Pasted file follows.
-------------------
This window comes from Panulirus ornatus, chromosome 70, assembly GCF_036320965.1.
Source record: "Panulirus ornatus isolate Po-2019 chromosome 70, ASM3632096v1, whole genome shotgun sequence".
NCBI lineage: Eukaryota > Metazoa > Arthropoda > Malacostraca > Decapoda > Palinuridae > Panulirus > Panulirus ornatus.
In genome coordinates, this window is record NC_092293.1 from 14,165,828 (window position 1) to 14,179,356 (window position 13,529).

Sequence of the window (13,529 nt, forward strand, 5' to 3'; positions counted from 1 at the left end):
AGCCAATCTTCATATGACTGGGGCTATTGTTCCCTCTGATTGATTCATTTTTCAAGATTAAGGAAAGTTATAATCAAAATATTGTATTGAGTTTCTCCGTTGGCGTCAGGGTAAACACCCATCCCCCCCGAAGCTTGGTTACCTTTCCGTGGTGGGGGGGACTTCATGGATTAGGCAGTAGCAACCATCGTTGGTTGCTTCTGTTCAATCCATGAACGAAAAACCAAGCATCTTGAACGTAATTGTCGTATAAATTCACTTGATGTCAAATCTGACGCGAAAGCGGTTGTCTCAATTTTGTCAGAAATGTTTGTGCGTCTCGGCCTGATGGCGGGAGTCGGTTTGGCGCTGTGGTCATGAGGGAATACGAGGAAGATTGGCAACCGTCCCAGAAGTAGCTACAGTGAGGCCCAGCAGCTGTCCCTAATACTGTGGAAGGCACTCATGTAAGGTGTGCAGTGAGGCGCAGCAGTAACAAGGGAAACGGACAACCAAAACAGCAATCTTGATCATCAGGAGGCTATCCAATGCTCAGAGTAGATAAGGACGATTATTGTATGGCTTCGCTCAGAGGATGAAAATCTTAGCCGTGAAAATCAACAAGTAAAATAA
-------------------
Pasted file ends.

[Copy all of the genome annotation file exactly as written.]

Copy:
This window comes from Panulirus ornatus, chromosome 70, assembly GCF_036320965.1.
Source record: "Panulirus ornatus isolate Po-2019 chromosome 70, ASM3632096v1, whole genome shotgun sequence".
NCBI lineage: Eukaryota > Metazoa > Arthropoda > Malacostraca > Decapoda > Palinuridae > Panulirus > Panulirus ornatus.
In genome coordinates, this window is record NC_092293.1 from 14,165,828 (window position 1) to 14,179,356 (window position 13,529).

Sequence of the window (13,529 nt, forward strand, 5' to 3'; positions counted from 1 at the left end):
AGCCAATCTTCATATGACTGGGGCTATTGTTCCCTCTGATTGATTCATTTTTCAAGATTAAGGAAAGTTATAATCAAAATATTGTATTGAGTTTCTCCGTTGGCGTCAGGGTAAACACCCATCCCCCCCGAAGCTTGGTTACCTTTCCGTGGTGGGGGGGACTTCATGGATTAGGCAGTAGCAACCATCGTTGGTTGCTTCTGTTCAATCCATGAACGAAAAACCAAGCATCTTGAACGTAATTGTCGTATAAATTCACTTGATGTCAAATCTGACGCGAAAGCGGTTGTCTCAATTTTGTCAGAAATGTTTGTGCGTCTCGGCCTGATGGCGGGAGTCGGTTTGGCGCTGTGGTCATGAGGGAATACGAGGAAGATTGGCAACCGTCCCAGAAGTAGCTACAGTGAGGCCCAGCAGCTGTCCCTAATACTGTGGAAGGCACTCATGTAAGGTGTGCAGTGAGGCGCAGCAGTAACAAGGGAAACGGACAACCAAAACAGCAATCTTGATCATCAGGAGGCTATCCAATGCTCAGAGTAGATAAGGACGATTATTGTATGGCTTCGCTCAGAGGATGAAAATCTTAGCCGTGAAAATCAACAAGTAAAATAA